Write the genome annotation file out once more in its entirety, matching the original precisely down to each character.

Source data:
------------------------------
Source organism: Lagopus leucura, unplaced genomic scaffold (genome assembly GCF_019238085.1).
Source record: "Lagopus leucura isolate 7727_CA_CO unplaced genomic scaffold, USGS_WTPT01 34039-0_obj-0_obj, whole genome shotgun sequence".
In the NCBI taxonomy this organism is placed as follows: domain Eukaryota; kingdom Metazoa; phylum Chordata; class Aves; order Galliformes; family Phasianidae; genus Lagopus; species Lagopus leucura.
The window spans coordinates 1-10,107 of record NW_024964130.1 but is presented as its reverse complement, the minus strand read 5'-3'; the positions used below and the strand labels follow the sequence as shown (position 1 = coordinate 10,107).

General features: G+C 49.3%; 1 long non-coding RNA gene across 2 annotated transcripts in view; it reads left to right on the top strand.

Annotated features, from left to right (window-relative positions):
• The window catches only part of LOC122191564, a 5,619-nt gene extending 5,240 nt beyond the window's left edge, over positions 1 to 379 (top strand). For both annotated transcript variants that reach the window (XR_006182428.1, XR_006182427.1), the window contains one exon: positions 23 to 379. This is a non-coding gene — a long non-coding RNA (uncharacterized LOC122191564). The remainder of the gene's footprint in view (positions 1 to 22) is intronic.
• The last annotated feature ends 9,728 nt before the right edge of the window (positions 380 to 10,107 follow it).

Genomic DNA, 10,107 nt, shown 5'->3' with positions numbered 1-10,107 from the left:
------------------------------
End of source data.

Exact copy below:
Source organism: Lagopus leucura, unplaced genomic scaffold (genome assembly GCF_019238085.1).
Source record: "Lagopus leucura isolate 7727_CA_CO unplaced genomic scaffold, USGS_WTPT01 34039-0_obj-0_obj, whole genome shotgun sequence".
In the NCBI taxonomy this organism is placed as follows: domain Eukaryota; kingdom Metazoa; phylum Chordata; class Aves; order Galliformes; family Phasianidae; genus Lagopus; species Lagopus leucura.
The window spans coordinates 1-10,107 of record NW_024964130.1 but is presented as its reverse complement, the minus strand read 5'-3'; the positions used below and the strand labels follow the sequence as shown (position 1 = coordinate 10,107).

General features: G+C 49.3%; 1 long non-coding RNA gene across 2 annotated transcripts in view; it reads left to right on the top strand.

Annotated features, from left to right (window-relative positions):
• The window catches only part of LOC122191564, a 5,619-nt gene extending 5,240 nt beyond the window's left edge, over positions 1 to 379 (top strand). For both annotated transcript variants that reach the window (XR_006182428.1, XR_006182427.1), the window contains one exon: positions 23 to 379. This is a non-coding gene — a long non-coding RNA (uncharacterized LOC122191564). The remainder of the gene's footprint in view (positions 1 to 22) is intronic.
• The last annotated feature ends 9,728 nt before the right edge of the window (positions 380 to 10,107 follow it).

Genomic DNA, 10,107 nt, shown 5'->3' with positions numbered 1-10,107 from the left: